State prisoners filed a §1983 suit challenging prison conditions, certified as a class action in 1982. The court found the conditions at the South ...

Blind Ohio Prisoner Spends Months in Strip Cell

Blind Ohio Prisoner Spends Months In Strip Cell

by Ronald Young

An investigation by the Ohio Department of Rehabilitation and Correction (DRC) revealed that a blind prisoner at the Orient Correctional Institution in Pickaway County was subjected to three months of continuous isolation in a strip cell.

Willie Thomas, a ...

Environmental Challenge Bars Construction of California Prison

by Rose Braz, Esq.

A Kern County, California, supperior court judge has barred the state from proceeding with plans to build a $335 million, 5,160 bed maximum-security prison slated for Delano. The groundbreaking ruling came in an environmental lawsuit filed by Critical Resistance, the National Lawyers Guild Prison Law ...

Mississippi Taxpayers Fund Welfare Payments to Private Prisons

Mississippi Taxpayers Fund Welfare Payments To Private Prisons

by Ronald A. Young

Mississippi taxpayers will pay about $6 million a year to private and regional prisons for "ghost inmates" under a bill the legislature approved on March 26, 2001. The Mississippi Department of Corrections (MDOC) funding bill includes a provision ...

Prisoners Riot in Dartmouth Jail

On April 15, 2001, the scene at the Dartmouth House of Correction in Massachusetts could have been lifted straight from the pages of a medieval novel. Prisoners stormed the woodshop, armed themselves with boards, then set the shop afire. While one group laid siege to the courtyard another group scaled ...

Summary Judgment Denied in Oklahoma Jail Beating

A federal district court in Oklahoma has denied summary judgment against a pretrial detainee's failure to protect and deliberate indifference to medical needs claims.

On September 5, 1995, John Winton was booked into the Tulsa County Jail on shooting charges that were later dismissed. Twelve days later he complained ...

$522,458 Rebate Ordered in California Prisoner Phone Overcharges

The California Public Utilities Commission (PUC) ordered MCI Telecommunications Corp. (MCI) to offset $522,458 in overcharges it made between June 14, 1996, and July 12, 1999, on MCI California Maximum Security Calls (i.e., California prisoner collect calls) by proportionately reducing the cost it charges for future such calls ...

Notes from the Unrepenitentiary: A Matter of the Past

In Charlottesville, Virginia, Mary Smith, a Black working class woman, got fired from her job at the University of Virginia Medical Center. So did eight other workers. They all had prior felony convictions. Ms. Smith's was for $200 of bad checks. Like four of those fired she had not ...

Colombian Rebels Attack Prisons, 140 Prisoners Flee

Prison escapes are common in Colombia. Prisoners often buy the help of guards and administrators and are often able to outgun their jailers. In the case that follows they had concerted help from the outside. It is not the first time that rebels outside have used such tactics to free ...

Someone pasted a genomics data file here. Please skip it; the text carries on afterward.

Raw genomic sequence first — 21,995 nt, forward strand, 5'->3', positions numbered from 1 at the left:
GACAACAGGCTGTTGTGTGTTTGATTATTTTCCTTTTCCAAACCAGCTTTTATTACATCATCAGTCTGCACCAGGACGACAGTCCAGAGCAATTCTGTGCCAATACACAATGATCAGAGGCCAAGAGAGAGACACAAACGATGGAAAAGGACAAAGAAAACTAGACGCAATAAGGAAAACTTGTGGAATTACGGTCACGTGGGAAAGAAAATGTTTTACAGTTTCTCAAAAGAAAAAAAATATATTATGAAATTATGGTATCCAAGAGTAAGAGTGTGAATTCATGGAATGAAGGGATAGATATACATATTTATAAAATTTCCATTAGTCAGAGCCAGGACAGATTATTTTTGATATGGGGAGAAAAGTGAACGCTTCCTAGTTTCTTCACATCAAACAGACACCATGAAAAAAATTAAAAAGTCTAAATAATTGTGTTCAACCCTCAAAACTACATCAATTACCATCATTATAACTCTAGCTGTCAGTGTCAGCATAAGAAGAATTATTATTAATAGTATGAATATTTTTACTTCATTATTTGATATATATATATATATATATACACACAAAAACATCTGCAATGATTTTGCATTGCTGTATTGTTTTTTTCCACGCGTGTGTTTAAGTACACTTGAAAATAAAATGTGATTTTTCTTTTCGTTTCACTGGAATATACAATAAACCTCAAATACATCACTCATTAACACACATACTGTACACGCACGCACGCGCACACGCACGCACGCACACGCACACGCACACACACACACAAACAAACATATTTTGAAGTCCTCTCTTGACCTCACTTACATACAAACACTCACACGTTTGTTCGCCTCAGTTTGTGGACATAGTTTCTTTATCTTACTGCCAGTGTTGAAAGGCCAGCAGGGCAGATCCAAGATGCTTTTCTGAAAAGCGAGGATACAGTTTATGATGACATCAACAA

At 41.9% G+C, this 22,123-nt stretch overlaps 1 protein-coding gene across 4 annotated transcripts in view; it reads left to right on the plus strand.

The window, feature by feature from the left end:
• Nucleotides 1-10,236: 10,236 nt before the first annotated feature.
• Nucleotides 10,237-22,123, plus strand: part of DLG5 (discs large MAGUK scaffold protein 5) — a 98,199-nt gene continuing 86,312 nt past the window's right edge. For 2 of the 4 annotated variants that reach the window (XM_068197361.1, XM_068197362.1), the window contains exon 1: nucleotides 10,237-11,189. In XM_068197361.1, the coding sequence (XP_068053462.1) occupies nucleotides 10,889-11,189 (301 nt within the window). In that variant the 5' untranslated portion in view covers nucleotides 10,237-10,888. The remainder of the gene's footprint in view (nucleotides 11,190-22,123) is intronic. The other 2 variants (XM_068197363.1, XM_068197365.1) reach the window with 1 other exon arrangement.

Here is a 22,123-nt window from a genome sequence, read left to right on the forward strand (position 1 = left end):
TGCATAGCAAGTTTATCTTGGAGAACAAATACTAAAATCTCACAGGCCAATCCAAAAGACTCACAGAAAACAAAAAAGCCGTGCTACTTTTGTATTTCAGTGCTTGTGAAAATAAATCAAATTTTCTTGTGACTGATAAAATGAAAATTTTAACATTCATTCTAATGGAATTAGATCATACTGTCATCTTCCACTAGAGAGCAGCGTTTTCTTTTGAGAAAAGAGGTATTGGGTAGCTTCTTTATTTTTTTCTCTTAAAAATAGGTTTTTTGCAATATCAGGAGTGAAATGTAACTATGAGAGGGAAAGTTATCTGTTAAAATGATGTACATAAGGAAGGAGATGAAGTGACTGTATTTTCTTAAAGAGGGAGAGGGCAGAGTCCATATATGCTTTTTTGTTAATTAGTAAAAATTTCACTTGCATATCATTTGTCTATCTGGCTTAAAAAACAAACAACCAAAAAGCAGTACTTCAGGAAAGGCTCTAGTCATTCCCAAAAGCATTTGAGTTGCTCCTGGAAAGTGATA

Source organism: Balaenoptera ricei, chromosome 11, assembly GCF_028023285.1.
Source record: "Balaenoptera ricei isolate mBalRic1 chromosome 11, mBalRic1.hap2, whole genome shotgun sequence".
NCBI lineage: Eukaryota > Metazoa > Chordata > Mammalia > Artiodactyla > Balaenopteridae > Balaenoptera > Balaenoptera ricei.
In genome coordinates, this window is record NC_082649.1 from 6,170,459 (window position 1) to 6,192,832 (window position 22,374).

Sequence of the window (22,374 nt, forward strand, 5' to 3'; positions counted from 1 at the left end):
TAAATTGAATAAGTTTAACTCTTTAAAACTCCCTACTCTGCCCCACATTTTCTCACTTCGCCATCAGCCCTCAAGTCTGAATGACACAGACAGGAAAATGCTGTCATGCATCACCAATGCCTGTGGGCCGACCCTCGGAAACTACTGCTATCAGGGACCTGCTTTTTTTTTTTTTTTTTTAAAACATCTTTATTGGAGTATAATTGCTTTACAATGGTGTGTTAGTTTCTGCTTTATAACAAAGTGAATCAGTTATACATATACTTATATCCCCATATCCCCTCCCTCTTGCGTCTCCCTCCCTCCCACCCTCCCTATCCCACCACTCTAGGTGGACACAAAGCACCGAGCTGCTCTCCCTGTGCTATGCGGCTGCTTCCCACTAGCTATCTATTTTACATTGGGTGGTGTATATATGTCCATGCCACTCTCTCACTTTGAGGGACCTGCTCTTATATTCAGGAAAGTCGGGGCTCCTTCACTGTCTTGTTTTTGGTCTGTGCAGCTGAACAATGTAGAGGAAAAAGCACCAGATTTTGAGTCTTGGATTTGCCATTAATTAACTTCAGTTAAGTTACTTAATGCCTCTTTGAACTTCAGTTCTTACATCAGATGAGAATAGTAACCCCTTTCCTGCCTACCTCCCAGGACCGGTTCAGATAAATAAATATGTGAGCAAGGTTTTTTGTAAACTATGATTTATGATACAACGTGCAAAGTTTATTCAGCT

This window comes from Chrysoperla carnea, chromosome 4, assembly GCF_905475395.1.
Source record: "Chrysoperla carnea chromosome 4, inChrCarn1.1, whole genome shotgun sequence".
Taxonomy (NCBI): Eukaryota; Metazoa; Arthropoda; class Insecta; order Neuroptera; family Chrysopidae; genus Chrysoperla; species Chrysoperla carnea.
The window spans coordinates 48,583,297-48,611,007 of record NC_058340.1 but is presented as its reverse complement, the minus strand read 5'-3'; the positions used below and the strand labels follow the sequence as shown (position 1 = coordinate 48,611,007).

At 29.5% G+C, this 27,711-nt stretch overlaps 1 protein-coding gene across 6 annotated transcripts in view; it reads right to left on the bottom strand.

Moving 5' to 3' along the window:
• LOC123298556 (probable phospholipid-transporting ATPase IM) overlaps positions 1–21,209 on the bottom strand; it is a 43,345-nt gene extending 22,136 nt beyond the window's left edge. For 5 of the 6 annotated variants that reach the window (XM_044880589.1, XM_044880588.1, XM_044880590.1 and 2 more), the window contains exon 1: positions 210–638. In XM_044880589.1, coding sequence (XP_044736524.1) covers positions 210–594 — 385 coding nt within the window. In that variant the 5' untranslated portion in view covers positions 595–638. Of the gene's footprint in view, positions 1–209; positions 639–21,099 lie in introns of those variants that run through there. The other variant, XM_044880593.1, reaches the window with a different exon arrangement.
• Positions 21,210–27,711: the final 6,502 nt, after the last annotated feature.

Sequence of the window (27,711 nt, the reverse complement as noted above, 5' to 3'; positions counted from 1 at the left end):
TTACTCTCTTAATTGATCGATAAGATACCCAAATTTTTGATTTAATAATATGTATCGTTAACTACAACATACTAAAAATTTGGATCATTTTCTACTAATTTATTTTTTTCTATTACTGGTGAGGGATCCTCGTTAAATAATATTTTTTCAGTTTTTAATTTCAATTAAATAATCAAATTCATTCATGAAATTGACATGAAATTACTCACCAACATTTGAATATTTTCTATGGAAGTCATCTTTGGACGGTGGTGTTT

California Racial Segregation Case Reversed; Phone Claim Dismissed

Holding that the action was not time-barred and otherwise stated an actionable claim, the Court of Appeals for the Ninth Circuit has reversed a lower court’s dismissal of a prisoner’s pro se action which claimed that California state prisons practiced racial segregation in housing prisoners. The Court upheld ...

Summary Judgment Granted for Forced Religious Substance Abuse Program

A New York federal district court has awarded summary judgment to a prisoner who held agnostic beliefs and was forced to participate in a prison religious-based substance abuse program. New York prisoner Troy Alexander sued officials at Cayuga Correctional Facility under 42 U.S.C. §1983.

Because Alexander had previosly ...

Cell Search, Property Seizure Suit Set for Trial

Cell Search, Property Seizure Suit Set For Trial

A federal district court in Delaware held that summary judgment was not appropriate to decide if a prisoner's cell had been illegally searched and his papers improperly seized. Michael Jordan, a Delaware prisoner, filed suits against three Delaware prison guards who ...

Jailhouse Lawyering Protected; Frivolous Claims Are Not

by John E. Dannenberg

The Court of Appeals for the Sixth Circuit held that a prisoner could not maintain an access to the courts claim based on an action that has been dismissed as frivolous, but the plaintiff can proceed on a legal assistance retaliation claim. In doing so, the ...

New Trial Ordered in Excessive Use of Force Suit

A federal district court in New York has ordered a new trial in a civil rights excessive use of force suit. Prisoner Milton Ruffin filed suit against Sullivan Correctional Facility guard Van Fuller for an incident that occurred on October 19, 1998. Ruffin was confined in the Special Housing Unit ...

California Dials Wrong Number

by W. Wisely

In reaction to bad publicity, lawsuits, and legislative hearings following a record number of fatal shootings of unarmed male prisoners, staged fights, and the sexual abuse and medical neglect of women prisoners, California established the allegedly independent Office of Inspector General within the state's Youth and ...

Sandin Retroactive, But Not for Qualified Immunity; BOP Ad Seg Rule Creates Liberty Interest